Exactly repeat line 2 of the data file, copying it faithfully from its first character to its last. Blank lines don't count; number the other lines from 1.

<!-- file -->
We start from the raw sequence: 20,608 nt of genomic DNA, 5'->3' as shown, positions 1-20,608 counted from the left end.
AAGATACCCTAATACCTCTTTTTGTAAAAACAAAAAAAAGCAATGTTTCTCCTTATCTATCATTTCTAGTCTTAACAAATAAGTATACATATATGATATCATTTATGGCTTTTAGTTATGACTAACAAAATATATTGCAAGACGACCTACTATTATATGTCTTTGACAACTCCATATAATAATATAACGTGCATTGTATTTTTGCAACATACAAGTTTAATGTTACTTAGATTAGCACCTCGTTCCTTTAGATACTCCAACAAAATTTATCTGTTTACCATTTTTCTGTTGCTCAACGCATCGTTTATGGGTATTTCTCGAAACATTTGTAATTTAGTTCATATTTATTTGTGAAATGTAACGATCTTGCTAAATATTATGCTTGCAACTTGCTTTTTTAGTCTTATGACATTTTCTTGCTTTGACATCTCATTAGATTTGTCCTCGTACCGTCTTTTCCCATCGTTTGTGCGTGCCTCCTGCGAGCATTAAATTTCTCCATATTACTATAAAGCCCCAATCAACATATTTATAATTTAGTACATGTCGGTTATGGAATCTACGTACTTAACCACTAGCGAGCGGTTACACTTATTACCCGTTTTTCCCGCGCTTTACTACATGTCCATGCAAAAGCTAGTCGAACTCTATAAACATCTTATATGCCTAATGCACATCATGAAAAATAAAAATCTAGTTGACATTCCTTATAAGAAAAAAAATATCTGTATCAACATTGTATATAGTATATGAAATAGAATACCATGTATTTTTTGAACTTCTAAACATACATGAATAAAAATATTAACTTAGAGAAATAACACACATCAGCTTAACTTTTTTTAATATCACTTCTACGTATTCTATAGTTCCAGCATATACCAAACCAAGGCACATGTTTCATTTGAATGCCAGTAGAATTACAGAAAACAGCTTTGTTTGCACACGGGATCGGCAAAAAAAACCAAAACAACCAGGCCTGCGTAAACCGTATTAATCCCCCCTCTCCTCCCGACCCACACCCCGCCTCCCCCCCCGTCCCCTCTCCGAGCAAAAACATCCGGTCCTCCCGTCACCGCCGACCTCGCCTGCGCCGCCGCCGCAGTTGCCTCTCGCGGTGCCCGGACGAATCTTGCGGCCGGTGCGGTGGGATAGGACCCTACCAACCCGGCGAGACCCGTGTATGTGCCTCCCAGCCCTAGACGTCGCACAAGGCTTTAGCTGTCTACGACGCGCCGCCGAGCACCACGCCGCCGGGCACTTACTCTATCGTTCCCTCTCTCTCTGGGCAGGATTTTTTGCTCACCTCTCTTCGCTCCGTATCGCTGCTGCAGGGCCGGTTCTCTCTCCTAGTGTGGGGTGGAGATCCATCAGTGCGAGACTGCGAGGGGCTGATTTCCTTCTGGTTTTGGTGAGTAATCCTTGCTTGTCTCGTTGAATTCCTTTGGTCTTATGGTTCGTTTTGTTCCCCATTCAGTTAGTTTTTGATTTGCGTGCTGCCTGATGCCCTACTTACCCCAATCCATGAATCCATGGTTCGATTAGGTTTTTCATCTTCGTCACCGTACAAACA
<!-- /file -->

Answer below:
AAGATACCCTAATACCTCTTTTTGTAAAAACAAAAAAAAGCAATGTTTCTCCTTATCTATCATTTCTAGTCTTAACAAATAAGTATACATATATGATATCATTTATGGCTTTTAGTTATGACTAACAAAATATATTGCAAGACGACCTACTATTATATGTCTTTGACAACTCCATATAATAATATAACGTGCATTGTATTTTTGCAACATACAAGTTTAATGTTACTTAGATTAGCACCTCGTTCCTTTAGATACTCCAACAAAATTTATCTGTTTACCATTTTTCTGTTGCTCAACGCATCGTTTATGGGTATTTCTCGAAACATTTGTAATTTAGTTCATATTTATTTGTGAAATGTAACGATCTTGCTAAATATTATGCTTGCAACTTGCTTTTTTAGTCTTATGACATTTTCTTGCTTTGACATCTCATTAGATTTGTCCTCGTACCGTCTTTTCCCATCGTTTGTGCGTGCCTCCTGCGAGCATTAAATTTCTCCATATTACTATAAAGCCCCAATCAACATATTTATAATTTAGTACATGTCGGTTATGGAATCTACGTACTTAACCACTAGCGAGCGGTTACACTTATTACCCGTTTTTCCCGCGCTTTACTACATGTCCATGCAAAAGCTAGTCGAACTCTATAAACATCTTATATGCCTAATGCACATCATGAAAAATAAAAATCTAGTTGACATTCCTTATAAGAAAAAAAATATCTGTATCAACATTGTATATAGTATATGAAATAGAATACCATGTATTTTTTGAACTTCTAAACATACATGAATAAAAATATTAACTTAGAGAAATAACACACATCAGCTTAACTTTTTTTAATATCACTTCTACGTATTCTATAGTTCCAGCATATACCAAACCAAGGCACATGTTTCATTTGAATGCCAGTAGAATTACAGAAAACAGCTTTGTTTGCACACGGGATCGGCAAAAAAAACCAAAACAACCAGGCCTGCGTAAACCGTATTAATCCCCCCTCTCCTCCCGACCCACACCCCGCCTCCCCCCCCGTCCCCTCTCCGAGCAAAAACATCCGGTCCTCCCGTCACCGCCGACCTCGCCTGCGCCGCCGCCGCAGTTGCCTCTCGCGGTGCCCGGACGAATCTTGCGGCCGGTGCGGTGGGATAGGACCCTACCAACCCGGCGAGACCCGTGTATGTGCCTCCCAGCCCTAGACGTCGCACAAGGCTTTAGCTGTCTACGACGCGCCGCCGAGCACCACGCCGCCGGGCACTTACTCTATCGTTCCCTCTCTCTCTGGGCAGGATTTTTTGCTCACCTCTCTTCGCTCCGTATCGCTGCTGCAGGGCCGGTTCTCTCTCCTAGTGTGGGGTGGAGATCCATCAGTGCGAGACTGCGAGGGGCTGATTTCCTTCTGGTTTTGGTGAGTAATCCTTGCTTGTCTCGTTGAATTCCTTTGGTCTTATGGTTCGTTTTGTTCCCCATTCAGTTAGTTTTTGATTTGCGTGCTGCCTGATGCCCTACTTACCCCAATCCATGAATCCATGGTTCGATTAGGTTTTTCATCTTCGTCACCGTACAAACA